Business Ethics Quarterly 30 (3):361-387 (2020)

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ABSTRACTBusiness actors often act in ways that may harm other parties. While the law aims to restrict harmful behavior and to provide remedies, legal systems do not anticipate all contingencies and legal regulations are not always well-enforced. This article argues that the logic of double effect, which has been developed and deployed in other areas of practical ethics, can be useful in helping business actors decide whether or not to pursue potentially harmful activities in commonplace business activity. The article illustrates how LDE helps to explain the exploitative nature of payday lending, the distinction between permissible and impermissible forms of market competition, and the potential wrong of imposing risk of harm on others. The article also addresses foundational debates about LDE itself. We offer the article as an illustration of the sort of “midlevel” theorizing that can address directly the needs of practitioners.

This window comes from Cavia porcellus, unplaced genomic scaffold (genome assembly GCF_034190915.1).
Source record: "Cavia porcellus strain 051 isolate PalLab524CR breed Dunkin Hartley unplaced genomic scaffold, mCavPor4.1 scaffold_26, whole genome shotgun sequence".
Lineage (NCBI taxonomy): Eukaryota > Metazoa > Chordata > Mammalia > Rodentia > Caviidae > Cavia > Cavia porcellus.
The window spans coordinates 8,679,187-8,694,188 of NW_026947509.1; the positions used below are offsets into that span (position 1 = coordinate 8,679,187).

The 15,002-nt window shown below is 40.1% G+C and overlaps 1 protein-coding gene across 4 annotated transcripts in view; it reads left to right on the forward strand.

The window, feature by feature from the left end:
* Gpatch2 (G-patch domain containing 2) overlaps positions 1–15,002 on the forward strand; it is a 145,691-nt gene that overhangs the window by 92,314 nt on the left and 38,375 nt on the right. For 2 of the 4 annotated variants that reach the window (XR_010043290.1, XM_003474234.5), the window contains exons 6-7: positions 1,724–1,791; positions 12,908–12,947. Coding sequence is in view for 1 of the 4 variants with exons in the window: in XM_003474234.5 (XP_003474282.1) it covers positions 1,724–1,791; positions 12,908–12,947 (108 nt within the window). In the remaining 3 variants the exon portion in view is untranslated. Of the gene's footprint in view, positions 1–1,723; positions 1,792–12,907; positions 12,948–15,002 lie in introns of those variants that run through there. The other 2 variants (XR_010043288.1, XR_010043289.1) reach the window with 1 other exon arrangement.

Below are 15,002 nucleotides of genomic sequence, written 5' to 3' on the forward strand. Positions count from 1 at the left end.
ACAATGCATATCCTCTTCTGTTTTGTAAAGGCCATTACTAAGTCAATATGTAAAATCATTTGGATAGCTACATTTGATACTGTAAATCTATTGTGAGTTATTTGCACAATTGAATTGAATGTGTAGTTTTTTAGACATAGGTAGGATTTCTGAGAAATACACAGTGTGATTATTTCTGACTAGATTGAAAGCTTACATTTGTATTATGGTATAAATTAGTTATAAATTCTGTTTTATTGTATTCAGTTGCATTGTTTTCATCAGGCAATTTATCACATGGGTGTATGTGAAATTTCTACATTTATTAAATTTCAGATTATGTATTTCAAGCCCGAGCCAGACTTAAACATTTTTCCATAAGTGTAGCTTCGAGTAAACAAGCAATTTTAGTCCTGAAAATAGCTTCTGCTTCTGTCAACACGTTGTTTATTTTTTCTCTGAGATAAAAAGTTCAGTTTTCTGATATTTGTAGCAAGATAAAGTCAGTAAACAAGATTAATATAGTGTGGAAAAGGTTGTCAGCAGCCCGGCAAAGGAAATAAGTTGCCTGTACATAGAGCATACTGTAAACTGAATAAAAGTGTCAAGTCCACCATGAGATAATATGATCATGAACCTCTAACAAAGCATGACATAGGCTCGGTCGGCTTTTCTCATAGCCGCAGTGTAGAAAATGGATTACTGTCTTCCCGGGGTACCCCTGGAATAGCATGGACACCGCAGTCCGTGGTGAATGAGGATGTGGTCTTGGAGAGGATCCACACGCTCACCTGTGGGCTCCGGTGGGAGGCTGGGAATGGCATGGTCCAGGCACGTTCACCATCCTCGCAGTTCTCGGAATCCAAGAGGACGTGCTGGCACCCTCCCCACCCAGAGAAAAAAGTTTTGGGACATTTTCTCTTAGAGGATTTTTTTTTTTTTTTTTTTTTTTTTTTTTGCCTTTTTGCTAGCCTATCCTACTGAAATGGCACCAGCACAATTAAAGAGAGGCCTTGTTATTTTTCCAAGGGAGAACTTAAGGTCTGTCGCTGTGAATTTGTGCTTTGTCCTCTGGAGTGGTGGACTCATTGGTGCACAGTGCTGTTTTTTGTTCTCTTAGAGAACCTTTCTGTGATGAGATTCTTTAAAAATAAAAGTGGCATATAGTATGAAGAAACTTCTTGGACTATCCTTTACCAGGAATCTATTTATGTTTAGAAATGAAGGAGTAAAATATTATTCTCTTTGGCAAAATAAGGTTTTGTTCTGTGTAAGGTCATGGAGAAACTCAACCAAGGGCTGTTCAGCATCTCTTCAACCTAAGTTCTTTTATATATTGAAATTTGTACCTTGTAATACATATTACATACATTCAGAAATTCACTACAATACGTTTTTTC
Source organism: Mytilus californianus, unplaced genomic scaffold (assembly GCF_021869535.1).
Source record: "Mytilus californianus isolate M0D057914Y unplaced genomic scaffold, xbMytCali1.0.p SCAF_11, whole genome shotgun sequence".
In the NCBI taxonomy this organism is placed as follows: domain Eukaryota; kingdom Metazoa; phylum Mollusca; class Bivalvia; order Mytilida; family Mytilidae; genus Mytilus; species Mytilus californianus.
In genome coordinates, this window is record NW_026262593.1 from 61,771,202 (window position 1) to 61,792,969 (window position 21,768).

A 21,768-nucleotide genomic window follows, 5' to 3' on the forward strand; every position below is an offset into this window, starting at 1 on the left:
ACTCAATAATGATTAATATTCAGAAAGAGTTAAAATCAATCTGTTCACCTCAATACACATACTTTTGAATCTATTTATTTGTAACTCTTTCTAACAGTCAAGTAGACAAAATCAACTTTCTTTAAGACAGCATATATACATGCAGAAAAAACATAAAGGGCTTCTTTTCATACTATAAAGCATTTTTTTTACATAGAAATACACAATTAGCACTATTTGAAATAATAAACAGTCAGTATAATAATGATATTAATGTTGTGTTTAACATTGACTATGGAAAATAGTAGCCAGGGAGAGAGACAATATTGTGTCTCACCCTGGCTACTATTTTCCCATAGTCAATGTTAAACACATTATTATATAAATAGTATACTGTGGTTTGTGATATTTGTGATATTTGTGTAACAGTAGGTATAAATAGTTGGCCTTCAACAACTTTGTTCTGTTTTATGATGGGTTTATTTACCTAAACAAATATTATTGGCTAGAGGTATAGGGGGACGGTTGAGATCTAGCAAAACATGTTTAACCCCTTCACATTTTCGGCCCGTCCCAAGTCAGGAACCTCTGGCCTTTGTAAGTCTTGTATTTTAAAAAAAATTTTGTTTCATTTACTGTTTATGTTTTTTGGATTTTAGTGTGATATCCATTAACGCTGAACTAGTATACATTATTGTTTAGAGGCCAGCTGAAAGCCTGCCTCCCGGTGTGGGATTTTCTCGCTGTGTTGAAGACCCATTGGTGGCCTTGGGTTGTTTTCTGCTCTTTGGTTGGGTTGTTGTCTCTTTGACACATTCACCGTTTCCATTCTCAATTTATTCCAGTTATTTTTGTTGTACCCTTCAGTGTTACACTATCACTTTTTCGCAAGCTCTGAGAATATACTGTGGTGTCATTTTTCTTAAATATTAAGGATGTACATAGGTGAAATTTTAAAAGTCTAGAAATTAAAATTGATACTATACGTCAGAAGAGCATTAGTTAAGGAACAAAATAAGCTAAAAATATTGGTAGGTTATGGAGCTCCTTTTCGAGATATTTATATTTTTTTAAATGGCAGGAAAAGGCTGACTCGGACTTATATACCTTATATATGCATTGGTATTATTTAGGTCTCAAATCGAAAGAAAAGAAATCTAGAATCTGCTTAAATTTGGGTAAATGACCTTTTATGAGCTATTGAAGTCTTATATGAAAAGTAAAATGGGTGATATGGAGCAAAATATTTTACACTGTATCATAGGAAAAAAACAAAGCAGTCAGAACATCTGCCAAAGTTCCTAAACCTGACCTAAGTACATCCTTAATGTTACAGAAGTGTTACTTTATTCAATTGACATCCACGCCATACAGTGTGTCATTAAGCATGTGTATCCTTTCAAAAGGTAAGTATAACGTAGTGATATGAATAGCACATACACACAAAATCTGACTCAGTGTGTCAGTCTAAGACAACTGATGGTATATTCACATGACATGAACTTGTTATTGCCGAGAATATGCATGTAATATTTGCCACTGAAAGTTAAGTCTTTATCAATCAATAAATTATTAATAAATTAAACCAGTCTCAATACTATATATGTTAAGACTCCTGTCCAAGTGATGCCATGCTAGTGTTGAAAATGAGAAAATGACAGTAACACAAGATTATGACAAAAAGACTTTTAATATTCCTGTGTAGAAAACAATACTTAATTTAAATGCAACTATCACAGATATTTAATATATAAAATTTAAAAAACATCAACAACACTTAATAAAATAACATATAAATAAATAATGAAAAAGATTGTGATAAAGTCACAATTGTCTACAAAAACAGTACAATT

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DOI 10.1017/beq.2019.39
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References found in this work BETA

Moral Dimensions: Permissibility, Meaning, Blame.Thomas Scanlon - 2008 - Belknap Press of Harvard University Press.
Sweatshops, Choice, and Exploitation.Matt Zwolinski - 2007 - Business Ethics Quarterly 17 (4):689-727.
Defending Double Effect.Ralph Wedgwood - 2011 - Ratio 24 (4):384-401.

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